It is estimated that there are over 150 million tonnes of plastic in the oceans worldwide, and this amount is expected to triple in the next decade.
The issue aggravates on a daily basis, so people are becoming aware of the importance to address the problem as soon as possible.
Dutch scientists created a huge floating device for the non-profit Ocean Cleanup, which successfully captured and removed plastic from the Great Pacific Garbage Patch.
For seven years, Ocean Cleanup has been trying to create a device that will fight plastic waste. According to the company, it was able to capture and hold debris ranging from large cartons, crates and abandoned fishing gear — or “ghosts nets,” which are a scourge to marine life — to microplastics that are as small as one millimeter.
The prototype has been deployed in the Great Pacific Garbage Patch, an area roughly the size of South Africa, located between Hawaii and California.
An extensive aerial and oceanic survey conducted by the company showed that the trash covers around 1.6 million km², and the Pacific patch contains 1.8 trillion pieces of plastic accounting for at least 250 pieces for every human being.
At a news conference in Rotterdam, Boyan Slat, the company’s founder and CEO, proudly stated that their innovation managed to clean plastics. He also tweeted that the 600 meter-long (2,000ft) free-floating boom had captured and retained debris from what is known as the Great Pacific Garbage Patch.
He posted a picture of collected debris alongside a forsaken wheel and wrote:
“Our ocean cleanup system is now finally catching plastic, from one-ton ghost nets to tiny microplastics! Also, anyone missing a wheel?”
Our ocean cleanup system is now finally catching plastic, from one-ton ghost nets to tiny microplastics!
Also, anyone missing a wheel? pic.twitter.com/Oq0rkXO3TH
— Boyan Slat (@BoyanSlat) October 2, 2019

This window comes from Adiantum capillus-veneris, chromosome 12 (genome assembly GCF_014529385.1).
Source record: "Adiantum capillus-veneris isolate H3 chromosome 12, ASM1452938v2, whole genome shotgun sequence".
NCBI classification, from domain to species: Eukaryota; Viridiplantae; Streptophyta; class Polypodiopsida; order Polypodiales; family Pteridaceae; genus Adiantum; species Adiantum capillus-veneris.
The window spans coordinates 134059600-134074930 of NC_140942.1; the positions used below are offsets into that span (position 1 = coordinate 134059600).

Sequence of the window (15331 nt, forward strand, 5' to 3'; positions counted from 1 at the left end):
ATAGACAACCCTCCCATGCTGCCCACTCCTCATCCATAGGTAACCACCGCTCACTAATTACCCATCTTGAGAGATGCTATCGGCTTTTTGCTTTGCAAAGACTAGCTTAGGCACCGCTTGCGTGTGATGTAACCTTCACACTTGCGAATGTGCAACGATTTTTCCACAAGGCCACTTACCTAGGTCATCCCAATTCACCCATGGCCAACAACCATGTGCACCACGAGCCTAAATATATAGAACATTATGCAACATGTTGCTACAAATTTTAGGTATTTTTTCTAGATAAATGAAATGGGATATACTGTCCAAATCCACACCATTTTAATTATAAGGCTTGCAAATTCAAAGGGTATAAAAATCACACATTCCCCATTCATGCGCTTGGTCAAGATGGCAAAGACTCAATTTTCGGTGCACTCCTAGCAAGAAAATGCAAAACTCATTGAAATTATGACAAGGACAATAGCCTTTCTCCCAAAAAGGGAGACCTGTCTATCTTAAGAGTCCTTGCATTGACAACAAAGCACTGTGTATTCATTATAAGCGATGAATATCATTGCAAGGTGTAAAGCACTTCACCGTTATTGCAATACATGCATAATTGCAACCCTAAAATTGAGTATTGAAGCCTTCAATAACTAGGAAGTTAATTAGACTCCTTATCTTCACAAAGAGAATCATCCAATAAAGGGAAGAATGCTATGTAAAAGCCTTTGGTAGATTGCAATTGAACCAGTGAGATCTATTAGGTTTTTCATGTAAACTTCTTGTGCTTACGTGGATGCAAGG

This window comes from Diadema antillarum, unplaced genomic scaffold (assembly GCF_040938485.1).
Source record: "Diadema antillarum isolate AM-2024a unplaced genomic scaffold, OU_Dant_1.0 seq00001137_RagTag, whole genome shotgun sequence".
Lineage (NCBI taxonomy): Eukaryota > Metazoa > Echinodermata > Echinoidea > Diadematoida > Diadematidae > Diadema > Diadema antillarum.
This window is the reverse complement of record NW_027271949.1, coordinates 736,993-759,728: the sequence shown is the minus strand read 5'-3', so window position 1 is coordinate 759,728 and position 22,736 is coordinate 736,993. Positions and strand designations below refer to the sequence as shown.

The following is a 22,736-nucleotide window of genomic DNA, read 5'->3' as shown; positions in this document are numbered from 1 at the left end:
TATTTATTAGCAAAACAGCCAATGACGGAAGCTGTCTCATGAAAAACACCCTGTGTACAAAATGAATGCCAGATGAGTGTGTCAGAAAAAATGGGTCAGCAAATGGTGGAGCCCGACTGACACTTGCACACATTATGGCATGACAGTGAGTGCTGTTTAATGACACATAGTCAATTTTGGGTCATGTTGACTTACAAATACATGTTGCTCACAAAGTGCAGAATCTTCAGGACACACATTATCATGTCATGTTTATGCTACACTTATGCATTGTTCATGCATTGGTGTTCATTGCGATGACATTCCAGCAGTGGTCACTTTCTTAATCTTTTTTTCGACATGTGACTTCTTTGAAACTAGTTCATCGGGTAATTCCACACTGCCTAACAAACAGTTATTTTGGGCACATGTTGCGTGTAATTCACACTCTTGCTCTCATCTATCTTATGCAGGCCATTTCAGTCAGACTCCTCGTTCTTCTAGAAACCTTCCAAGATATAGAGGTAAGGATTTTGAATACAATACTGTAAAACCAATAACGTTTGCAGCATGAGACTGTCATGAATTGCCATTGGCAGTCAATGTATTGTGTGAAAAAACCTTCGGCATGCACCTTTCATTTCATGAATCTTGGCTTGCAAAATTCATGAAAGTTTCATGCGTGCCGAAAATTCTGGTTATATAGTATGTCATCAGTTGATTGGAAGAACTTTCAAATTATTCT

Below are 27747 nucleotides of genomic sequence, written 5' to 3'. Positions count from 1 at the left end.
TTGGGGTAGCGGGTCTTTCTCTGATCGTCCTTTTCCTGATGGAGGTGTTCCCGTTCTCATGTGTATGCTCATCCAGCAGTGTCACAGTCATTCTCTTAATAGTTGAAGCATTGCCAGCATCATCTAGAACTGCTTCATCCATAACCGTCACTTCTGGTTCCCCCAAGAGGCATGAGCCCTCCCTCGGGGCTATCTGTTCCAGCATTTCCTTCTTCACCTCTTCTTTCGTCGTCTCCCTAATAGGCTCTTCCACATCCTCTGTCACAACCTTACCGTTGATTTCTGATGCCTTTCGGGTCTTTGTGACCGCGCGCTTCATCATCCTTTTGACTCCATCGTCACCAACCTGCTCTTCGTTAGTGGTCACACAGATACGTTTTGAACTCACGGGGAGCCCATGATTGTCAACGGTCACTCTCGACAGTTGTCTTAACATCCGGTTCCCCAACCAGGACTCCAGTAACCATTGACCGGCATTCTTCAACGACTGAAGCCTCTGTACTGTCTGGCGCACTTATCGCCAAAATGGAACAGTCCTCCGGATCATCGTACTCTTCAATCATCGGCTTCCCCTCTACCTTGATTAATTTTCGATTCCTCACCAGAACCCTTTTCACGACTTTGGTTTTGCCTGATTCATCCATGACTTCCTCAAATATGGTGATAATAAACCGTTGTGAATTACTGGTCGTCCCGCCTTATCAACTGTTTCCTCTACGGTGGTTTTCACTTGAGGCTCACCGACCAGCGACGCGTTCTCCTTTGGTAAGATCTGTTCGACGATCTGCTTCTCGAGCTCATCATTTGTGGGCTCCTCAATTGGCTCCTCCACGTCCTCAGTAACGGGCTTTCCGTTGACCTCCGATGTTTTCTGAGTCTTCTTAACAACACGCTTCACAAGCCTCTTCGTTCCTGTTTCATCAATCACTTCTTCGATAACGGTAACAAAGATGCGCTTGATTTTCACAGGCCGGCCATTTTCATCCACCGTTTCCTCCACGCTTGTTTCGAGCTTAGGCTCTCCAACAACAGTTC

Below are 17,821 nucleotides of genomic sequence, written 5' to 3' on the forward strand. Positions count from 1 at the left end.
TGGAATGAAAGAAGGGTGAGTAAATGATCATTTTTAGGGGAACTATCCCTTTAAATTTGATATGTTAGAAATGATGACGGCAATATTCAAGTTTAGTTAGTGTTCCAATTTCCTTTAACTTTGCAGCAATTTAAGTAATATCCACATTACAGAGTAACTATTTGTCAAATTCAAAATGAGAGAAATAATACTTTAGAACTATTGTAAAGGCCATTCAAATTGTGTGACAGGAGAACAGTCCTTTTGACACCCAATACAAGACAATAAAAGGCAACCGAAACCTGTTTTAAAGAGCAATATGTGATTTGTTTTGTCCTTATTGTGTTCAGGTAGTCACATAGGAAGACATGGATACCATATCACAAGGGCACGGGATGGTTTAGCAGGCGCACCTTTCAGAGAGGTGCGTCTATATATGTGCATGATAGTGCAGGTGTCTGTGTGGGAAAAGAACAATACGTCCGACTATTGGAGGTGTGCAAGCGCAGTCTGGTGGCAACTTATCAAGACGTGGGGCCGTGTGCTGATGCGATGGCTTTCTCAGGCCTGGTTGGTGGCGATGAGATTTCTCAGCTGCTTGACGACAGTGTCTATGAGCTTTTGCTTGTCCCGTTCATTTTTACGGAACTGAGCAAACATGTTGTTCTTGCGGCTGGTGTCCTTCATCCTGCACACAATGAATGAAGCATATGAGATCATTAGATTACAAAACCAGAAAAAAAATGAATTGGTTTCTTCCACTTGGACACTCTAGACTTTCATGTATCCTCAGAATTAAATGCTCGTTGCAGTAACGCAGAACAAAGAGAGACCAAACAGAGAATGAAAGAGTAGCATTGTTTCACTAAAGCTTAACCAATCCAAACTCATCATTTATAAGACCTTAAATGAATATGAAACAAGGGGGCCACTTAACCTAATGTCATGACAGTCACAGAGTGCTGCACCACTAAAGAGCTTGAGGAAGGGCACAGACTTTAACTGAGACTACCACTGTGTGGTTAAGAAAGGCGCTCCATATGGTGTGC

The Ocean Cleanup device is a U-shaped barrier that drops a net below the surface, and as the current moves, it traps faster-moving objects that float into it.
“Basically, we designed an artificial coastline as a method of taking the plastics out of the water.”
The plastic barrier floating on the surface of the sea has a three meter-deep (10ft) screen below it, which traps some of the 1.8tn pieces of plastic without disturbing the marine life below.
Also, the device is fitted with transmitters and sensors so it can communicate its position via satellites to a vessel that will collect the gathered rubbish every few months.
The concept was initially presented in a TEDx talk when Slat was 18 years old. However, the project has been slowed by some spectacular failures, and last year, a design flaw stopped the barrier from holding onto the plastic it captured and a 59-foot section of the barrier disconnected from the device.
In its next attempt, the design team realized that plastic was floating over the top of a cork line that was supposed to stabilize the system, and the barrier, known as System 001/B, was picking up speed from the ocean currents that outpaced the plastic litter.
Consequently, the team upgraded and rethought the entire design, and decided to slow down the device with a parachute-anchor, so that faster-moving plastic can float into the barrier.
Next, they fixed the cork line so very little plastic was able to pass over the top of the barrier.
The plastic collected so far will be brought to shore in December for recycling. The team hopes there may be a premium market for items that have been made using plastic reclaimed from the ocean.
Slat added that in a few years, it should be possible to cover the operational cost of the cleanup operation using the plastic harvested.
“Our team has remained steadfast in its determination to solve immense technical challenges to arrive at this point. Though we still have much more work to do, I am eternally grateful for the team’s commitment and dedication to the mission and look forward to continuing to the next phase of development.”
The project was started in 2013 and after several major revisions in the design, it now gave the expected results. Yet, it is hoped the final design will be able to clean up half of the debris in the Great Pacific Garbage Patch.
Ocean Cleanup now attempts to find a way so that the cleaning device can hold plastic for a year before collection is necessary.
In a press release, the company stated that it will now start on its next iteration, System 002, a full-scale cleanup device that will endure rough ocean conditions and retain the collected plastic for long periods between collections. As soon as the plastic is collected, it will be returned to land and processed for recycling.
The company plans to clean at least 90% of the waste in the Great Pacific Garbage Patch by 2040.
633 Divers Break Record for World’s Largest Underwater Cleanup https://t.co/rwdw7vuFG0
— Robb Edwards Ⓥ (@RobRobbEdwards) June 17, 2019